Divine Appointments

Issue 4, Vol. 2

Lately, I have been pondering over the parable of the Good Samaritan.  After Jesus had finished teaching about loving our neighbors, someone asked him, “Who is my neighbor?”  The parable of the Good Samaritan was Jesus’ response.  In that parable, a man who was traveling on the road from Jerusalem to Jericho was beaten and left for dead.  Two religious leaders passed by him without even stopping.  It was a Samaritan who offers him assistance.  Reading the parable from a distance, it is so easy to become critical of those detached religious leaders for not getting involved.  When I probe my own heart more deeply, however, I realize that humility is in order.

For example, what would I do if an opportunity to help someone comes up when I am tired or when I have other plans?  The Good Samaritan didn’t have it on his calendar, “Tuesday after lunch, help beat up Jewish guy on the side of the road.”  It was not a church program or a small group meeting either.  The opportunity to love his neighbor interrupted the Samaritan’s schedule.  Divine appointments, opportunities to love our neighbors, almost always come as unplanned interruptions.  The question is whether we can love another individual enough to put our own agendas aside.

About five months ago I encountered such a divine appointment.  I called my friend “Reuben” to invite him to our Tuesday Bible Study.  Reuben couldn’t make it that evening, but wondered if I could pick him up after the Bible Study to take him to his mother-in-law’s house where his wife was recovering from her surgery.  I said, “Sure.”   When I got to “Reuben’s” house, his plans had changed.  He had gotten into an argument with his mother-in-law and now was no longer welcome.  While I was over at his house, I discovered the real reason for his call: “Reuben’s” washing machine had been broken several days prior and he planned to go to his mother-in-law’s house to do laundry.  He took me to his laundry room.  His wet clothes had been setting on the bottom of his washing machine tub for three days and they stunk.  He was out of clean clothes.  Then came the big ask: “Can you take me to the laundry mat tonight?”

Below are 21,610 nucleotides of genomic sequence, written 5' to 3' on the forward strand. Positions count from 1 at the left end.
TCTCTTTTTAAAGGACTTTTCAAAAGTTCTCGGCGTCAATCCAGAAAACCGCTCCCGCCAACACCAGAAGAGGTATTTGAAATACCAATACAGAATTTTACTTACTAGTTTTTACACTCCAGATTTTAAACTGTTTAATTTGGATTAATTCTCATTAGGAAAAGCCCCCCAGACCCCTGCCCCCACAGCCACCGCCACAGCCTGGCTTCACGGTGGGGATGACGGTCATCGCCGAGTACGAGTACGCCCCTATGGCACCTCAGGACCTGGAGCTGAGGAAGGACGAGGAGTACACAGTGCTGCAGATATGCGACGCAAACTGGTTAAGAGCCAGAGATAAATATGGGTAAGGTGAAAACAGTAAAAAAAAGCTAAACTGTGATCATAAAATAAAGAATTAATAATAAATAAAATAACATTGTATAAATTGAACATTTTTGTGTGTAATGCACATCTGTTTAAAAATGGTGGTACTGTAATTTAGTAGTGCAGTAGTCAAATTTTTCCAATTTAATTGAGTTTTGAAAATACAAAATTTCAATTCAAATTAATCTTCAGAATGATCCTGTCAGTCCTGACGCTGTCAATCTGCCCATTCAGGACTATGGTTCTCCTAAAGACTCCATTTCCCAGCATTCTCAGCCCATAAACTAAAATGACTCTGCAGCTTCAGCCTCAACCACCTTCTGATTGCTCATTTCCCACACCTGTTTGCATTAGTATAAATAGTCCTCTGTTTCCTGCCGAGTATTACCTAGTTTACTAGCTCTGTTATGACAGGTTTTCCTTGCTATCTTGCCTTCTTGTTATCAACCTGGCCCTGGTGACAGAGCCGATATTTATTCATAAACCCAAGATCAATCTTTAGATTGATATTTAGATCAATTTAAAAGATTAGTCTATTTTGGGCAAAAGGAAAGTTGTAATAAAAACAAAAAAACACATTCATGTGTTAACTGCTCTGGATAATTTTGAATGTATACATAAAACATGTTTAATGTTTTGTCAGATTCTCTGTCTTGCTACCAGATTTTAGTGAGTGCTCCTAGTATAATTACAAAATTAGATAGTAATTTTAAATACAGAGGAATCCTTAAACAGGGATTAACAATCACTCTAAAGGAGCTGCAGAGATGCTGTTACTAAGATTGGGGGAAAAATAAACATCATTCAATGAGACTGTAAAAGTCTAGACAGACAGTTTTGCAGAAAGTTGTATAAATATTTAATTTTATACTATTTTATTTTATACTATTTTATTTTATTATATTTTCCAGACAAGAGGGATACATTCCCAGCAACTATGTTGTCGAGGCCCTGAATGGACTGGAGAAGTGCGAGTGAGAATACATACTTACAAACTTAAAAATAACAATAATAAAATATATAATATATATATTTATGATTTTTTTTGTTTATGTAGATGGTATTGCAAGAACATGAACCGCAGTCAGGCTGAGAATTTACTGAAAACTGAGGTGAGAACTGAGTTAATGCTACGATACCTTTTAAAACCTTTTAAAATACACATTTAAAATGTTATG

Frankly, I was more than just a little bit irritated.  It had been a long day for me, starting with my first meeting at 6:30 AM.  Now it was getting close to 9 PM and I was tired.  I just wanted to go home.  I thought to myself, why couldn’t you have walked to the laundry mat sometime in the last three days?  It’s less than a mile!  Why didn’t you call me three days ago?  Why didn’t you take your wet clothes out of the washing machine and hang them out to dry instead of leaving them in the washer for three days?!  I was not looking forward to being at the laundry mat till past 10 PM.  In my heart, however, I sensed that this was a divine appointment.  So, reluctantly I went.

At the laundry mat, “Reuben” and I were able to talk for over two hours.  He realized that he had no friends who would be willing to help him.  We began to talk about his choice of friends and why he hadn’t held down a steady job in the last ten years.  We talked about whether or not he thought God had a plan for his life.  This was a conversation that could only be had at the Four Corner’s laundry mat at 10 PM.  Since that evening, “Reuben” has hardly missed a Bible Study.  One month later he gave his heart to Christ.  Several weeks after that, he got a steady job.   Recently, he began attending classes to earn his GED.  He believes he will earn his GED by the end of May.  Next, he plans to enroll at Louisiana Technical College to learn a trade.  He has told me since, that our conversation that evening changed his life.  It was almost a divine appointment that I missed.

Divine appointments are rarely scheduled.  They are usually very inconvenient.  Yet, all divine appointments are opportunities to love our neighbors.

And when we respond to these opportunities to love our neighbor, God changes two lives forever: theirs and ours!

Thank you for your prayers, encouragement, and your support.